Riyadh Philanthropic Society for Science
‫مؤسسة الرياض الخيرية للعلوم‬
Prince Sultan University
‫جامعة األمير سلطان‬
‫كلية إدارة األعمال‬
College of Business Administation
COURSE Title: ACC352— Governmental and Not-For-Profit Accounting
Instructor: Dr. Jamal Bdour
Class Time: Sun, Tues 10:30-11:45
Office Hours:
Office No. (337) 3rd floor CBA Building
Office Phone No. 8719
E-mail: [email protected]
Prerequisites: ACC501- Introduction to financial Accounting
Credit Hours: 3 Credit hours.
COURSE DESCRIPTION:
This course introduce the theory and concepts underlying accounting, control and reporting
in governmental and not-for-profit organizations. Free concepts and principles will be
illustrated by comparing the practices of selected non-profit organizations, including
governmental. This course covers fund accounting, budget and control issues, revenue and
expense recoginition, and issues of reporting for both government and non-profit entities.
COURSE OBJECTIVES:
The aim of this course is to understand the differences and similarities between commercial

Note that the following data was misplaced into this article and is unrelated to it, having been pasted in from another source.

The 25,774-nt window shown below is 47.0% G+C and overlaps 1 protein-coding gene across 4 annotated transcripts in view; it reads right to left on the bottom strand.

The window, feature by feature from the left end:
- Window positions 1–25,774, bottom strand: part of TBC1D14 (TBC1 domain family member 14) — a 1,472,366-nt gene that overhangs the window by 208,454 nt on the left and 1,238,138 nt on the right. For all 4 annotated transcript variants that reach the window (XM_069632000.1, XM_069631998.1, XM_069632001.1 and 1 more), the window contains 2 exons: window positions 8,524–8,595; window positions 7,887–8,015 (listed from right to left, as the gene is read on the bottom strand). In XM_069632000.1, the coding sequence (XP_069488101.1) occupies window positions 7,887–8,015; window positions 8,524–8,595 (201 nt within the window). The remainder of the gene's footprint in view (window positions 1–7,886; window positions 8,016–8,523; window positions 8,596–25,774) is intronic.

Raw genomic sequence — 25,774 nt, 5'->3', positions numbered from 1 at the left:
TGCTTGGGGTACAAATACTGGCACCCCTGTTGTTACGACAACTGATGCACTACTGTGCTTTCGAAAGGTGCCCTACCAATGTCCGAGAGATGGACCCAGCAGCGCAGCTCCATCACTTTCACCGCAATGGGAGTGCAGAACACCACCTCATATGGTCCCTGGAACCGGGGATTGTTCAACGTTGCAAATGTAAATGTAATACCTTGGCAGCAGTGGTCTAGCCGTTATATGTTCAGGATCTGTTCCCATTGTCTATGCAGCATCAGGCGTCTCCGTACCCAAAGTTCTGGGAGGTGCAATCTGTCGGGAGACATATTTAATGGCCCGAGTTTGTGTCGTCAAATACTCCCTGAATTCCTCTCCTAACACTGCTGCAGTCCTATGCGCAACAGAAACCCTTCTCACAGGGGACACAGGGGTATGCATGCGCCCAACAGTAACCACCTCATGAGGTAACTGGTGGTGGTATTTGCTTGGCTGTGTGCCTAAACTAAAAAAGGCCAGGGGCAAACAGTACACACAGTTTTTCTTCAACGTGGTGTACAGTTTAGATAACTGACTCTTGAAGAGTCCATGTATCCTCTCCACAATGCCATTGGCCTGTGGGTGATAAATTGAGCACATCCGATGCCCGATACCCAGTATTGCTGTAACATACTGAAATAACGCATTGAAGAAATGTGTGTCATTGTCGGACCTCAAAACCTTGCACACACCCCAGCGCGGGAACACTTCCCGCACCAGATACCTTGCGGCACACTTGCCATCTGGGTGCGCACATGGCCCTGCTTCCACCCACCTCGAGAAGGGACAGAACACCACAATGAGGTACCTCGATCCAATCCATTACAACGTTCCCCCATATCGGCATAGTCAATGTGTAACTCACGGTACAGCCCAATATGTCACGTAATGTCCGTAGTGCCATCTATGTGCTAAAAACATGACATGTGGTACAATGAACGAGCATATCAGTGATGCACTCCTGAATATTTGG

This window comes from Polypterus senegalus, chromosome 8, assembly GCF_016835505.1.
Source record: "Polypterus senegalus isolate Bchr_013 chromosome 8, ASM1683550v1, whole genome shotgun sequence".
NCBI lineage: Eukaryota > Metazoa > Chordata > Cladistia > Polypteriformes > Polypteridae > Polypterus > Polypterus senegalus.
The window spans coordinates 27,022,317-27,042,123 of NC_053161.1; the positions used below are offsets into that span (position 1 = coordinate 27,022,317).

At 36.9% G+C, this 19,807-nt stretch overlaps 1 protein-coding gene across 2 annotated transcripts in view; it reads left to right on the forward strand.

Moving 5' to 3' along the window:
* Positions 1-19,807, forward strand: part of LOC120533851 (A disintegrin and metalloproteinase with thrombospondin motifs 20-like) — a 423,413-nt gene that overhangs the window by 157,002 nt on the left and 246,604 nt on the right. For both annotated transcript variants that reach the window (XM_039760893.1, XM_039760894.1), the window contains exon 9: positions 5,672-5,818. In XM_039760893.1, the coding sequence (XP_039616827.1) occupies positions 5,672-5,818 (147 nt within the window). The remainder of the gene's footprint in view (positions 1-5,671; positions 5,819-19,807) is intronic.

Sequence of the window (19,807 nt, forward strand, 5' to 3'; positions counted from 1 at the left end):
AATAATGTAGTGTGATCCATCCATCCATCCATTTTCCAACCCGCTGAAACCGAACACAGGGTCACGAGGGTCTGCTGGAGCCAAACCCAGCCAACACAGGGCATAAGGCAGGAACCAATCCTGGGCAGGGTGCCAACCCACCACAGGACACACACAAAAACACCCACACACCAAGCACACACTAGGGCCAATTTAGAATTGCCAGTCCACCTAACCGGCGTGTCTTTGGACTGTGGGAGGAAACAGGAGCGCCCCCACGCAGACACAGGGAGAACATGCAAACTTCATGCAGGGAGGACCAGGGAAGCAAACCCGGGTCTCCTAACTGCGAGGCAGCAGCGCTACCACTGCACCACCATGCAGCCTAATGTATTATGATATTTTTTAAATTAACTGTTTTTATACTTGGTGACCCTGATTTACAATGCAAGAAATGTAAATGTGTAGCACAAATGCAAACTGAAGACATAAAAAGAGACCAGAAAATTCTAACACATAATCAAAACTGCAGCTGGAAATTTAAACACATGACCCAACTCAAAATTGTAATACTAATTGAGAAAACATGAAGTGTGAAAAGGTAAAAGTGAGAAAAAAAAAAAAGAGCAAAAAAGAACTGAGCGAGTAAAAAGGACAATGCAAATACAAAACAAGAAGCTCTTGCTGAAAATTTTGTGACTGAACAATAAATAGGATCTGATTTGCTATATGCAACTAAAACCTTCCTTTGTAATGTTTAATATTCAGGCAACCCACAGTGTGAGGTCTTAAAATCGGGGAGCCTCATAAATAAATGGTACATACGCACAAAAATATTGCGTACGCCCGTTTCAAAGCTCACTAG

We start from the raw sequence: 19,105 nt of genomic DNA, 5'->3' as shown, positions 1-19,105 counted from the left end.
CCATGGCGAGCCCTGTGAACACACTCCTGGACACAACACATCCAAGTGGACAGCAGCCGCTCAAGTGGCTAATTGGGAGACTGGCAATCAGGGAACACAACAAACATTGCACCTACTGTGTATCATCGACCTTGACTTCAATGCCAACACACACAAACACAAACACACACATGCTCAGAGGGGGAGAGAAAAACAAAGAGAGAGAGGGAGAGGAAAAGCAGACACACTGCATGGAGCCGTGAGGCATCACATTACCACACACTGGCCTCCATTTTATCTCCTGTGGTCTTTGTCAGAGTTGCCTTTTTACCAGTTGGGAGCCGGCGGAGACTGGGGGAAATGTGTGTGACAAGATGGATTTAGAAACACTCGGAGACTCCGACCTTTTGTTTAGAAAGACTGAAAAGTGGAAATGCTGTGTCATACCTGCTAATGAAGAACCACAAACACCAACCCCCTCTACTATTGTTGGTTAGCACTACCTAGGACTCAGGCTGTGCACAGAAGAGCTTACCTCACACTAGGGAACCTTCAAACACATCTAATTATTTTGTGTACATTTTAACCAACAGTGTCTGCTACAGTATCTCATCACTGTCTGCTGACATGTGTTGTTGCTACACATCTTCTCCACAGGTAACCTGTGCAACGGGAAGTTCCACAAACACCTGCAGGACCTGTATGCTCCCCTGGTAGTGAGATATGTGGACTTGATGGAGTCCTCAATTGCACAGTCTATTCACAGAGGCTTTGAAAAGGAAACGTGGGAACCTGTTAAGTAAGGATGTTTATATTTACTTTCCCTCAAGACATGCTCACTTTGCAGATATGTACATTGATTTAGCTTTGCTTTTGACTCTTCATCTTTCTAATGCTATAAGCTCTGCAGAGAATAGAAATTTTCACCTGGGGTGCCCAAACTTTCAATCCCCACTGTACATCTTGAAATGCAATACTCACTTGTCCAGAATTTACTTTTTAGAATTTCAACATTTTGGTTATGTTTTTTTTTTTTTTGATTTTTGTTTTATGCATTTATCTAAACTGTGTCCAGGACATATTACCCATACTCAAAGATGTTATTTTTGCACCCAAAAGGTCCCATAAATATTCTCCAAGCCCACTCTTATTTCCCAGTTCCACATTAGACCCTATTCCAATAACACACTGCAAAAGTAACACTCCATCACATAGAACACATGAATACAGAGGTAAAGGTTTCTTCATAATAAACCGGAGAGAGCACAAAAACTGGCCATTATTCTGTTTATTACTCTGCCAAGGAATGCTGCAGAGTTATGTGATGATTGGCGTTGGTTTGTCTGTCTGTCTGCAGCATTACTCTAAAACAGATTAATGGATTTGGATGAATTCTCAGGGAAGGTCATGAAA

and governmental accounting principles. Students may end up working for a governmental
entity sometime during their professional career, or may audit a governmental entity. This
course, develops a feel for the basic concepts of governmental accounting and enables
students to perform routine governmental bookkeeping.
SPECIFIC COURSE OBJECTIVES:
Upon completion of this course, the student will be able to:
1) Identify characteristics, objectives and resources of the government and other nonfor-profit enterprises.
2) Identify similarities and differences between government and not-for-profit
enterprises.
3) Understand the objectives and characteristics of the financial statements of notfor-profit enterprises.
4) Analyze fund accounting and understand how different events and transactions are
reflected in them.
5) Identify the sources of accounting principles applicable to the local governments and
not-for-profit enterprises.
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6) Identify the objectives of the accounting principles and financial reporting of
government and not-for-profit enterprises.
7) Analyze transactions that involve fund accounting.
8) Analyze the accounting involved in general fund revenues and expenditures.
9) Identify, analyze and make accounting entries for transactions involving the capital